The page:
A secondary school in Wiltshire that allegedly asked the mother of an autistic pupil to keep her son at home during an Ofsted inspection could face another visit from the education watchdog.
Matravers School has been forced to defend its actions after a staff member is heard on a voicemail message allegedly telling the mother that her son could take an “authorised” absence during the inspection on February 5 and 6.
In a recording of the message, obtained by the BBC, the staff member appears to raise concerns about how the boy might cope with “strangers asking questions” about his work and that the school “may not have the staff to deal with him”. There have also been allegations that lessons were swapped to avoid disruption.
Ofsted said it would not comment on individual complaints, but that it would re-visit schools where it felt key evidence had been withheld.
A spokesperson said: “If inspectors become aware that evidence has not been available or withheld during an inspection, then we would consider whether, had that evidence been available, it would have had an impact on the inspection outcome.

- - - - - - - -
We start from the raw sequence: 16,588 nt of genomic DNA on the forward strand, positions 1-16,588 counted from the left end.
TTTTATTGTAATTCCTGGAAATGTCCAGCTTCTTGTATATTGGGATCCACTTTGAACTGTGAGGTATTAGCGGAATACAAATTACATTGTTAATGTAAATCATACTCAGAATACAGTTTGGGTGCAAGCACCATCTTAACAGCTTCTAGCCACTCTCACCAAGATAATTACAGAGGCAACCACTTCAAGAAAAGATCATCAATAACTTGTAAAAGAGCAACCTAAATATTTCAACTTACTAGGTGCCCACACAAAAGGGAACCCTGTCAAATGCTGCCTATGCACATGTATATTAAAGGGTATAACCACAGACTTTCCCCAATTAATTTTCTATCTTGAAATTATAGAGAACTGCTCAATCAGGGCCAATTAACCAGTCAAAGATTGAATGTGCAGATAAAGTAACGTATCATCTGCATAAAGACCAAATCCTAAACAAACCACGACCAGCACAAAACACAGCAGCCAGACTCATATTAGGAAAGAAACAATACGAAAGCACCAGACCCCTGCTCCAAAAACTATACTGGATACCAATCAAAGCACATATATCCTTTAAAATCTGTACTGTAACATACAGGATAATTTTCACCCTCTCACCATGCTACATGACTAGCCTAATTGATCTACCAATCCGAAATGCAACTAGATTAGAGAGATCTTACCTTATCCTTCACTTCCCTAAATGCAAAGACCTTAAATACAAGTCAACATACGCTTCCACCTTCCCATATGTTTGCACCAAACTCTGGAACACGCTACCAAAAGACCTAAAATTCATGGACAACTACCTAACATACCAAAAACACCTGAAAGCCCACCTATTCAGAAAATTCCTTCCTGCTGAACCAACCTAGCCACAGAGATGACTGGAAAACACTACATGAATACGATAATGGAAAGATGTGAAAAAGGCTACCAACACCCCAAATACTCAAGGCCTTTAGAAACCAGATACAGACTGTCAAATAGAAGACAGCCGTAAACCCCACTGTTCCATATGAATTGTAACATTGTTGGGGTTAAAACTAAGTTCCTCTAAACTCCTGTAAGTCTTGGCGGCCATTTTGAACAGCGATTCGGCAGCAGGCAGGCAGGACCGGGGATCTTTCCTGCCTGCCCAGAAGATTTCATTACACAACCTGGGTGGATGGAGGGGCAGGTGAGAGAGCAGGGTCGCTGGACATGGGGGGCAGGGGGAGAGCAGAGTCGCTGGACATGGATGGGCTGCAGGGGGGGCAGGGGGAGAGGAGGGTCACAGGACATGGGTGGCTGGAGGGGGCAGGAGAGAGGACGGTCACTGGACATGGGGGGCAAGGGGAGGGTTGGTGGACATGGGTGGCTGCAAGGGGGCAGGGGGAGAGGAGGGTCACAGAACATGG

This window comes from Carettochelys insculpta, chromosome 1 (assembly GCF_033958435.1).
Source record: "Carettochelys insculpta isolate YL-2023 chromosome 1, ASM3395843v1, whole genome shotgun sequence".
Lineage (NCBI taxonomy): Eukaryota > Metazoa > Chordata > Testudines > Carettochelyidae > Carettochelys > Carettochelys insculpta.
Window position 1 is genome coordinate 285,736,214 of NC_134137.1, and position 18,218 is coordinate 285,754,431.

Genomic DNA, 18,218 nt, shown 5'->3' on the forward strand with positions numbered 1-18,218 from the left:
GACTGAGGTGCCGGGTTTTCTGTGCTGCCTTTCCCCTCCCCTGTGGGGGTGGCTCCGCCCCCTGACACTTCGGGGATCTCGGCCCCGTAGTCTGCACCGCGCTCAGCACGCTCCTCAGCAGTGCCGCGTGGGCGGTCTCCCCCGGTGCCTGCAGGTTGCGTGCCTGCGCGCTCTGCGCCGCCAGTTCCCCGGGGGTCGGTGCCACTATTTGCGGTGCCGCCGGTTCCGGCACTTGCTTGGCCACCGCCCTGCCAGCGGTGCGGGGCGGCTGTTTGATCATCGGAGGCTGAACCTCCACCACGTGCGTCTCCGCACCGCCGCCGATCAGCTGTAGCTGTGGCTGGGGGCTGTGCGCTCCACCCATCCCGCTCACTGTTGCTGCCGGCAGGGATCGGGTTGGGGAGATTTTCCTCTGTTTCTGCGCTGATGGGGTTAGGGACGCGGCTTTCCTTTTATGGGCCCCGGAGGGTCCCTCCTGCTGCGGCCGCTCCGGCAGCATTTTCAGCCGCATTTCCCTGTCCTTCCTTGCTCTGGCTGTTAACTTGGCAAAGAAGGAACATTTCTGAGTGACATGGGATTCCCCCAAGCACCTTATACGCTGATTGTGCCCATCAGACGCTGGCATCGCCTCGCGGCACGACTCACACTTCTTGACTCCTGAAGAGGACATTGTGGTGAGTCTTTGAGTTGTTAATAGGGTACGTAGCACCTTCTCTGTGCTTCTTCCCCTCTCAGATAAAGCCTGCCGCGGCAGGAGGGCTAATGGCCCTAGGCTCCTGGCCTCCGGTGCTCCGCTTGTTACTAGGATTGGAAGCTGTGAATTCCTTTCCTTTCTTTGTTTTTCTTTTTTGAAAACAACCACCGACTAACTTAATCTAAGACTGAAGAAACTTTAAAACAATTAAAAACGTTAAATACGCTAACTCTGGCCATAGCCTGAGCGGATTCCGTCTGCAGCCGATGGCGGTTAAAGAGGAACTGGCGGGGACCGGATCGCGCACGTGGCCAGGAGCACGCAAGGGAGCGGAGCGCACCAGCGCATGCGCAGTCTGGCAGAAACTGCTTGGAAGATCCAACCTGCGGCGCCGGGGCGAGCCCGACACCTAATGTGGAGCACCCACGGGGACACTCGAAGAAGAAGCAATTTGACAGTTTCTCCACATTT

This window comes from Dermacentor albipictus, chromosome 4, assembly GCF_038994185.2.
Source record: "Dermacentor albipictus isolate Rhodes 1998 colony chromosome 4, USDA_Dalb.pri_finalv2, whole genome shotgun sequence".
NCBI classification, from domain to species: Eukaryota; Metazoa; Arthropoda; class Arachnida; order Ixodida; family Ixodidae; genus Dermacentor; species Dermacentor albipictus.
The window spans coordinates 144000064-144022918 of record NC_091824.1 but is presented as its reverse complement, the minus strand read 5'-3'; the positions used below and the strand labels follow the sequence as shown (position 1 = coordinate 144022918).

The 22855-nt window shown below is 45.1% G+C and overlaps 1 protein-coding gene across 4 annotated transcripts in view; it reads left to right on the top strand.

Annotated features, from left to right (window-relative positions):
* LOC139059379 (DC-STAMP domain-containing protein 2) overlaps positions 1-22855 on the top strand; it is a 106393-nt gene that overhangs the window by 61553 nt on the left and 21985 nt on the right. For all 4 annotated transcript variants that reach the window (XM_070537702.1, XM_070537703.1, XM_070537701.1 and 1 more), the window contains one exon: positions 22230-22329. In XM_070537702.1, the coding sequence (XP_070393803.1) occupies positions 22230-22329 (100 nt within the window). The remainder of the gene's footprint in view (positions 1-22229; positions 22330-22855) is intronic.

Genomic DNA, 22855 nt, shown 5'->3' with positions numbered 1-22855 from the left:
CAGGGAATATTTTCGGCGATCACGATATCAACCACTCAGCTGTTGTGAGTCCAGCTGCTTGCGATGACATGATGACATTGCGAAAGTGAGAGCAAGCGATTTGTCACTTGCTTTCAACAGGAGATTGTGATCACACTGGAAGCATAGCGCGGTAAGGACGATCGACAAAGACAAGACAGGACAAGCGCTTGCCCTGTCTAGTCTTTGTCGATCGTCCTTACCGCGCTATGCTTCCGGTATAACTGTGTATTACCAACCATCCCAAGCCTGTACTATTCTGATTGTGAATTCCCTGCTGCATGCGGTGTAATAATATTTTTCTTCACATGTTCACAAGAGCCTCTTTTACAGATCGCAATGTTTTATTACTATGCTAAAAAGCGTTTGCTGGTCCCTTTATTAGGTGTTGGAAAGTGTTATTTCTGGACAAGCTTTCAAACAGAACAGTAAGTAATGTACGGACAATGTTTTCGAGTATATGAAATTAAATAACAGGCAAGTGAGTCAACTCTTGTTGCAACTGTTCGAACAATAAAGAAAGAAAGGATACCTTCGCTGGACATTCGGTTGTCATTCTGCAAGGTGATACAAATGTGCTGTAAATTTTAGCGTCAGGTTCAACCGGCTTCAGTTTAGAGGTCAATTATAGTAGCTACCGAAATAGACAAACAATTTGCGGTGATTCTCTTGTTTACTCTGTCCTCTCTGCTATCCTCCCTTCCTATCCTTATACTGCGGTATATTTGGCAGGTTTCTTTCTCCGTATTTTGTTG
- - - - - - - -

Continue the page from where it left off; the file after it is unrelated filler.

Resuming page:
“If so, we could declare the inspection incomplete and return to the school to collect more evidence.
“Deliberately withholding evidence from inspectors would be regarded as a very serious matter.”
The school has defended its practice of informing parents of “vulnerable” students about Ofsted inspections.
In a statement sent to local news website, White Horse News, it said: “During any Ofsted inspection there are changes to routines within schools.
“We have been accused of ‘hiding’ students away during the inspection. Far from it, we took inspectors to visit our hair and beauty and motor mechanics provision, as well as our link alternative provision and learning support area, because we are deeply proud of all these aspects of our school.
“Over 20 per cent (200-plus students) of our cohort has a special educational need, which is above the national average. Three of our most vulnerable students have extremely complex needs. We were concerned that they may have struggled with ‘unfamiliar adults’ (ie, Ofsted inspectors) around the school site, or possibly appearing in their lessons and asking them about their work.
“With this in mind we contacted their parents and asked for help in supporting their child by preparing them for this potentially upsetting change to their familiar school routine. We were able to do this because we know our students very well.”